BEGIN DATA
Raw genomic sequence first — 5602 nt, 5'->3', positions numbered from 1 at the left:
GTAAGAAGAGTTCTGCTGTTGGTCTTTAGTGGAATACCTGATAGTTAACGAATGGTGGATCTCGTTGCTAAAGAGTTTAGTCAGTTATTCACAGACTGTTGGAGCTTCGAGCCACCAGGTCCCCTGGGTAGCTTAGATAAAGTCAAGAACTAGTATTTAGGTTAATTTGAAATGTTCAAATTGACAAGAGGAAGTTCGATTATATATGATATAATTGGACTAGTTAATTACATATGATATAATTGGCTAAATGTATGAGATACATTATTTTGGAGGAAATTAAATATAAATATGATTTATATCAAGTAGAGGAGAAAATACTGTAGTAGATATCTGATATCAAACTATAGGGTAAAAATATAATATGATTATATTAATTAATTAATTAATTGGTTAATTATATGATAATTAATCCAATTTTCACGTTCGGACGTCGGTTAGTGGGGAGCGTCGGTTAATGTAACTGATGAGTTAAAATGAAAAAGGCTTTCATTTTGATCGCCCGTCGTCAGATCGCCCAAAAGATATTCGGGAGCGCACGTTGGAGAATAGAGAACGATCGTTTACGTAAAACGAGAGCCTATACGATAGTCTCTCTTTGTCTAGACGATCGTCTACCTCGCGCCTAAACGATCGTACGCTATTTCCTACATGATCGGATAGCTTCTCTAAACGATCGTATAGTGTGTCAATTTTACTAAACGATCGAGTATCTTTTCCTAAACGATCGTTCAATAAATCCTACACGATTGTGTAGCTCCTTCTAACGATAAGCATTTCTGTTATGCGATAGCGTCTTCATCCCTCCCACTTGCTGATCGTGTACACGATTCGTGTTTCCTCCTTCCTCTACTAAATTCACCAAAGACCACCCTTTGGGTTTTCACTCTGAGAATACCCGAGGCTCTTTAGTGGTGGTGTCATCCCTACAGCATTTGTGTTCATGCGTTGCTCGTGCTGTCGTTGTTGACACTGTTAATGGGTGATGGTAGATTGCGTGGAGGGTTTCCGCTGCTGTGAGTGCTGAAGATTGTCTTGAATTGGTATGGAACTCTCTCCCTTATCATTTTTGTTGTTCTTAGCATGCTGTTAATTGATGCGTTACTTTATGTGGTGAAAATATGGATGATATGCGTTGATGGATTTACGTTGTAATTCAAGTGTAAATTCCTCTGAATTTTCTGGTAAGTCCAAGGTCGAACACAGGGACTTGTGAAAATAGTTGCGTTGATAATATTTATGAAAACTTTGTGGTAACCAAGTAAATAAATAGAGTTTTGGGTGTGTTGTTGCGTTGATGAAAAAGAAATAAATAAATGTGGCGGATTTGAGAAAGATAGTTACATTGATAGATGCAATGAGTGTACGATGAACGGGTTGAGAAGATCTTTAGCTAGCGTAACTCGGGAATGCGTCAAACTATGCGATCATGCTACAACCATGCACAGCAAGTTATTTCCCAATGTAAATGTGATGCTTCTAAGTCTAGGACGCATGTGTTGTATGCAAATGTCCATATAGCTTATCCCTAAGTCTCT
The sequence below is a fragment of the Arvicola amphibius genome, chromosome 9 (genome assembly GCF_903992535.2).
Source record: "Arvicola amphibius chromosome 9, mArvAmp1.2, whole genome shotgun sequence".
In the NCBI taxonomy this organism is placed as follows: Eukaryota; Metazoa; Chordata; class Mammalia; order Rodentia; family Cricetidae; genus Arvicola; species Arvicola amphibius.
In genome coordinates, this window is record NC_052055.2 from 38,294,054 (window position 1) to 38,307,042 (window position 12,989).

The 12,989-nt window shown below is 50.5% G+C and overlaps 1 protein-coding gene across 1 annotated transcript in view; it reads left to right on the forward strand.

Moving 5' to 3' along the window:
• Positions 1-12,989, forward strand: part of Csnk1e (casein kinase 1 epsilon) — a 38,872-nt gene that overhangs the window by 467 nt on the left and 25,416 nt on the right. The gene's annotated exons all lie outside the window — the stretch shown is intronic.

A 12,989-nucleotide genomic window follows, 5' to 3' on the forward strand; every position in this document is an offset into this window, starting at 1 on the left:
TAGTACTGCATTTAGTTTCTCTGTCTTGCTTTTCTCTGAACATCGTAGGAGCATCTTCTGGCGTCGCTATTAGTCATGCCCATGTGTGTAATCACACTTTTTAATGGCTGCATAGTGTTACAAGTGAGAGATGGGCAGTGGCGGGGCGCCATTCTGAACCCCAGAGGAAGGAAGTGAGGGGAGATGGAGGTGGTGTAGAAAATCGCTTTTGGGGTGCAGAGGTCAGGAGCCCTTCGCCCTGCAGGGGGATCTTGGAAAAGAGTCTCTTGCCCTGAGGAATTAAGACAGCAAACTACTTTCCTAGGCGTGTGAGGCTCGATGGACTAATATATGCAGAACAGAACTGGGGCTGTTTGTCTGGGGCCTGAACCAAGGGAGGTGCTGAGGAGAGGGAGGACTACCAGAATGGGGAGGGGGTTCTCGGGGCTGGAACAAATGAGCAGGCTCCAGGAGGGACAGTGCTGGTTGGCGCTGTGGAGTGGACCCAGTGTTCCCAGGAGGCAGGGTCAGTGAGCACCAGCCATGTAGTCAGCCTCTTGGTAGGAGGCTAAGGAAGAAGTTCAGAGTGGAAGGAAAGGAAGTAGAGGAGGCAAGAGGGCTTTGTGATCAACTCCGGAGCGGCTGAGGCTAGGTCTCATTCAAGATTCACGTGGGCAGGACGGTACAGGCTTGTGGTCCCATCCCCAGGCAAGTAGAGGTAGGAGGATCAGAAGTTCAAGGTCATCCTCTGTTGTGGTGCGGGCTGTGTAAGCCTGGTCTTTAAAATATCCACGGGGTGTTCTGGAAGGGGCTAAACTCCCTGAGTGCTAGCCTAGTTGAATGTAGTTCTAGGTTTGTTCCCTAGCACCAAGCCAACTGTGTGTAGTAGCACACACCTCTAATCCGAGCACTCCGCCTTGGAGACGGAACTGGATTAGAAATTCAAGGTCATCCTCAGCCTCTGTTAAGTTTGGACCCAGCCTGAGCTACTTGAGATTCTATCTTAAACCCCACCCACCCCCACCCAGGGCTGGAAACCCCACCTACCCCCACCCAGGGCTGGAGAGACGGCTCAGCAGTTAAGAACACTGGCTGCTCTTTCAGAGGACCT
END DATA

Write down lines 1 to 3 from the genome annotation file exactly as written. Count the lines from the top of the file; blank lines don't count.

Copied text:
Raw genomic sequence first — 5602 nt, 5'->3', positions numbered from 1 at the left:
GTAAGAAGAGTTCTGCTGTTGGTCTTTAGTGGAATACCTGATAGTTAACGAATGGTGGATCTCGTTGCTAAAGAGTTTAGTCAGTTATTCACAGACTGTTGGAGCTTCGAGCCACCAGGTCCCCTGGGTAGCTTAGATAAAGTCAAGAACTAGTATTTAGGTTAATTTGAAATGTTCAAATTGACAAGAGGAAGTTCGATTATATATGATATAATTGGACTAGTTAATTACATATGATATAATTGGCTAAATGTATGAGATACATTATTTTGGAGGAAATTAAATATAAATATGATTTATATCAAGTAGAGGAGAAAATACTGTAGTAGATATCTGATATCAAACTATAGGGTAAAAATATAATATGATTATATTAATTAATTAATTAATTGGTTAATTATATGATAATTAATCCAATTTTCACGTTCGGACGTCGGTTAGTGGGGAGCGTCGGTTAATGTAACTGATGAGTTAAAATGAAAAAGGCTTTCATTTTGATCGCCCGTCGTCAGATCGCCCAAAAGATATTCGGGAGCGCACGTTGGAGAATAGAGAACGATCGTTTACGTAAAACGAGAGCCTATACGATAGTCTCTCTTTGTCTAGACGATCGTCTACCTCGCGCCTAAACGATCGTACGCTATTTCCTACATGATCGGATAGCTTCTCTAAACGATCGTATAGTGTGTCAATTTTACTAAACGATCGAGTATCTTTTCCTAAACGATCGTTCAATAAATCCTACACGATTGTGTAGCTCCTTCTAACGATAAGCATTTCTGTTATGCGATAGCGTCTTCATCCCTCCCACTTGCTGATCGTGTACACGATTCGTGTTTCCTCCTTCCTCTACTAAATTCACCAAAGACCACCCTTTGGGTTTTCACTCTGAGAATACCCGAGGCTCTTTAGTGGTGGTGTCATCCCTACAGCATTTGTGTTCATGCGTTGCTCGTGCTGTCGTTGTTGACACTGTTAATGGGTGATGGTAGATTGCGTGGAGGGTTTCCGCTGCTGTGAGTGCTGAAGATTGTCTTGAATTGGTATGGAACTCTCTCCCTTATCATTTTTGTTGTTCTTAGCATGCTGTTAATTGATGCGTTACTTTATGTGGTGAAAATATGGATGATATGCGTTGATGGATTTACGTTGTAATTCAAGTGTAAATTCCTCTGAATTTTCTGGTAAGTCCAAGGTCGAACACAGGGACTTGTGAAAATAGTTGCGTTGATAATATTTATGAAAACTTTGTGGTAACCAAGTAAATAAATAGAGTTTTGGGTGTGTTGTTGCGTTGATGAAAAAGAAATAAATAAATGTGGCGGATTTGAGAAAGATAGTTACATTGATAGATGCAATGAGTGTACGATGAACGGGTTGAGAAGATCTTTAGCTAGCGTAACTCGGGAATGCGTCAAACTATGCGATCATGCTACAACCATGCACAGCAAGTTATTTCCCAATGTAAATGTGATGCTTCTAAGTCTAGGACGCATGTGTTGTATGCAAATGTCCATATAGCTTATCCCTAAGTCTCT
The sequence below is a fragment of the Arvicola amphibius genome, chromosome 9 (genome assembly GCF_903992535.2).